Edward Whitaker Gray
Edward Whitaker Gray
|Born||21 March 1748|
|Died||27 December 1806 (aged 58)|
British Museum, London
|School or tradition||Royal College of Physicians|
|Main interests||Various, Natural Historian|
|Notable works||Keeper: National Collection|
|Influenced||José Correia da Serra, William Marsden|
Educational and professional roles
While attending the College of Physicians he performed the duties of librarian. He became a licentiate in 1773. He graduated M.D., and ultimately was assigned as keeper of the departments of Natural history and antiquities in the British Museum, which consisted of the collection purchased from Sir Hans Sloane on his passing in 1753. This role he held from 1778 until his death. During his tenure, he reorganized the natural history collections employing the Linnæan system. George Shaw assumed his duties as keeper in 1807 having assisted since 1791.
He introduced two plants, Hexandria monogynia, native to Brazil, and Hexandria monogynia, native to Portugal, shipped from Oporto, and catalogued (1777) in the Royal Botanical gardens at Kew. He was one of the original associates of the Linnean Society in 1788.
In 1785 and 1786 he delivered Croonian Lectures on topics related to muscle response, and in 1789 he contributed Observations on the … Amphibia to the Philosophical Transactions of the Royal Society, of which he was a fellow (elected Feb. 1779), and of which on St. Andrew's day in 1797 he became the junior secretary. His 1807 successor to this secretarial post was Sir Humphry Davy, future mentor to Michael Faraday.
He died at the British Museum, 27 Dec. 1806, in his fifty-ninth year of age.
He married Elizabeth Bearsley on 6 June 1775 in Oporto, Portugal. By her he had three children. His two daughters, Juliana and Elizabeth, were both christened in Portugal. The younger daughter married in 1808 Taylor Combe, who subsequently assumed the junior secretarial role for the Royal Society. His son, Francis Edward Gray died on 3 January 1814 at Oporto, 29 years of age.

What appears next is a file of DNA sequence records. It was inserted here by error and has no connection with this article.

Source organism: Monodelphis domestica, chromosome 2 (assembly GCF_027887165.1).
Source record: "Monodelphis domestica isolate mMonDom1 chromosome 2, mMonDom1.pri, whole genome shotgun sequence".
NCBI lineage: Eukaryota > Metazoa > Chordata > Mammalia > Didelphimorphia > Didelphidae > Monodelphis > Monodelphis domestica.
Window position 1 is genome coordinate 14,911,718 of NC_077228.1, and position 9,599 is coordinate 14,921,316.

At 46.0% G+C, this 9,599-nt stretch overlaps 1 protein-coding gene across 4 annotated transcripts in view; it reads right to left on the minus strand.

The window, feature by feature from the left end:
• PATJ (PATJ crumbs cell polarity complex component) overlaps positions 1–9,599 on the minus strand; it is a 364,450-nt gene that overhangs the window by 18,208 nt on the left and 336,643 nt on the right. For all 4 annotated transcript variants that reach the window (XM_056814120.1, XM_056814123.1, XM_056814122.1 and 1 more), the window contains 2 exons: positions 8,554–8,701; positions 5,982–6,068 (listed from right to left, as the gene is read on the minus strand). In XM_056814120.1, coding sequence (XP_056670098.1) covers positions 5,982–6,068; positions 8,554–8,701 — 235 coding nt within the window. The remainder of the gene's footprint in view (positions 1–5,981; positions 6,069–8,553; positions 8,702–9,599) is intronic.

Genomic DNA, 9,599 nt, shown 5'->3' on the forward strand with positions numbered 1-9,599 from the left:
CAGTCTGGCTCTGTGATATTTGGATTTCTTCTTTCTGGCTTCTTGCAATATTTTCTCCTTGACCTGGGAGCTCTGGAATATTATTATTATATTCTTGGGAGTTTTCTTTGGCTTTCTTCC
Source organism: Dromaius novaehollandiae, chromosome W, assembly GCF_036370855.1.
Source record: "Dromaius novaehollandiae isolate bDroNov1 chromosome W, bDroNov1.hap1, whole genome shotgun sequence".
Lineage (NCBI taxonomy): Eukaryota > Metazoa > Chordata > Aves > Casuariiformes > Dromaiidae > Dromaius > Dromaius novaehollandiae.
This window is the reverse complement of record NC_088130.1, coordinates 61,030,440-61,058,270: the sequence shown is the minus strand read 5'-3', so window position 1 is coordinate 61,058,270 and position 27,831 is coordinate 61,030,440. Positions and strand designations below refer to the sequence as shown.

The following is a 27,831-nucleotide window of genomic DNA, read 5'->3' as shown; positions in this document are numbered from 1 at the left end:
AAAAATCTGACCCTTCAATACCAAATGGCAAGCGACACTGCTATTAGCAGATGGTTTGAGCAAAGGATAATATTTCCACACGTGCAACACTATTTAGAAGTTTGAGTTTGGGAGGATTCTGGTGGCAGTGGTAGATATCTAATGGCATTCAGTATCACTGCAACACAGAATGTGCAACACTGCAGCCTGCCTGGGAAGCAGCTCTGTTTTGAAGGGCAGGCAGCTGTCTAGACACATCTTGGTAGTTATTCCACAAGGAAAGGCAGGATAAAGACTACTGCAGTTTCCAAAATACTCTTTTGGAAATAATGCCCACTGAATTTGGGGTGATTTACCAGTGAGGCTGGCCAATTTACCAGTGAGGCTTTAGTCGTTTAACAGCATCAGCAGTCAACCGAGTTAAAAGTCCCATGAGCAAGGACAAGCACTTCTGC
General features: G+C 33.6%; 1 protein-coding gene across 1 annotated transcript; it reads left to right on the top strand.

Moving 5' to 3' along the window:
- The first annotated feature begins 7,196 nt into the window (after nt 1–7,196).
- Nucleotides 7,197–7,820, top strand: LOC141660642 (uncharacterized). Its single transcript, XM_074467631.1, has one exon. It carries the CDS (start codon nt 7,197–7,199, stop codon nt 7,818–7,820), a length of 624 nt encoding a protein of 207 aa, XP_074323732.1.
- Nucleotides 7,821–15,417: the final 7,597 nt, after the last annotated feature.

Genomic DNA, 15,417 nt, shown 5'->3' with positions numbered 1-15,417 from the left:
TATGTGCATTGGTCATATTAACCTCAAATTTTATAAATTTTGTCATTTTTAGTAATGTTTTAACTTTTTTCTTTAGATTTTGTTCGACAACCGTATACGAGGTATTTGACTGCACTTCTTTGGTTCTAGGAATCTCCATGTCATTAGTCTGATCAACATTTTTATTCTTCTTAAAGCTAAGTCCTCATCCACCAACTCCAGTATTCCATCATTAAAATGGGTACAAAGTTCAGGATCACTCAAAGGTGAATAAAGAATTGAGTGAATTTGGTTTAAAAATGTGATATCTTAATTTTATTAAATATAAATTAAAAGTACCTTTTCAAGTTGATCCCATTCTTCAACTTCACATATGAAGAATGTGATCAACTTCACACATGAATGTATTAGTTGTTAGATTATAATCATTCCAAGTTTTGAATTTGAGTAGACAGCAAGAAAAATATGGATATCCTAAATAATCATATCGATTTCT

- Observations on the manner in which glass is charged and discharged with the electric fluid. – LXXVIII. 121
- Observations on the class of animals called by Linnæus amphibia; particularly on the means of distinguishing those serpents which are venomous from those which are not so. – LXXIX. 21
- Account of an earthquake felt in various parts of England, 18 November 1795, with some observations thereon. – LXXXVI. 353
- Catalogue of plants found in the neighbourhood of Newbury (published by Hall & Marsh 1839).
- Catalogue of shells bequeathed to the British Museum by the Rev. Clayton Mordaunt Cracherode, A.M. (published 1801).
- Journal of Botany, British and Foreign, ed. Britten, vol. xxvii., p. 46, (London 1889).
- The Athenæum, Vol. 2, p. 343, comp. John Francis (London 1888).
- Statutes and rules for the British museum, pp. 46–6, (London 1839).
- Royal Gardens, Kew. Bulletin of Miscellaneous Information, p. 76, (London, 1894).
- Arts and sciences: or, Fourth division of "The English encyclopedia", Volume 2, p. 377 ed. Charles Knight (London 1866).
- Catalogue of the books, manuscripts, maps and drawings in the British Museum (London 1904).
- Hortus Kewensis, by William Aiton, vol. i., pp. 417, 445, (London 1789).
- The Annual Register, Volume 68 By Edmund Burke p. 267, (London 1827).
- Monumental inscriptions of S. Mary, Lewisham, Kent, ed. Kirby & Duncan, Lewisham Antiquarian Society (Lee 1889).
- Oporto, Old and New, ed. Herbert Harper, pp. 81, 88, 92, 127. (London, 1899).
- The Gentleman's magazine, Volume 115 By John Nichols.
- Alphabetical Index to Philosophical Transactions volumes 71-120, (London 1821).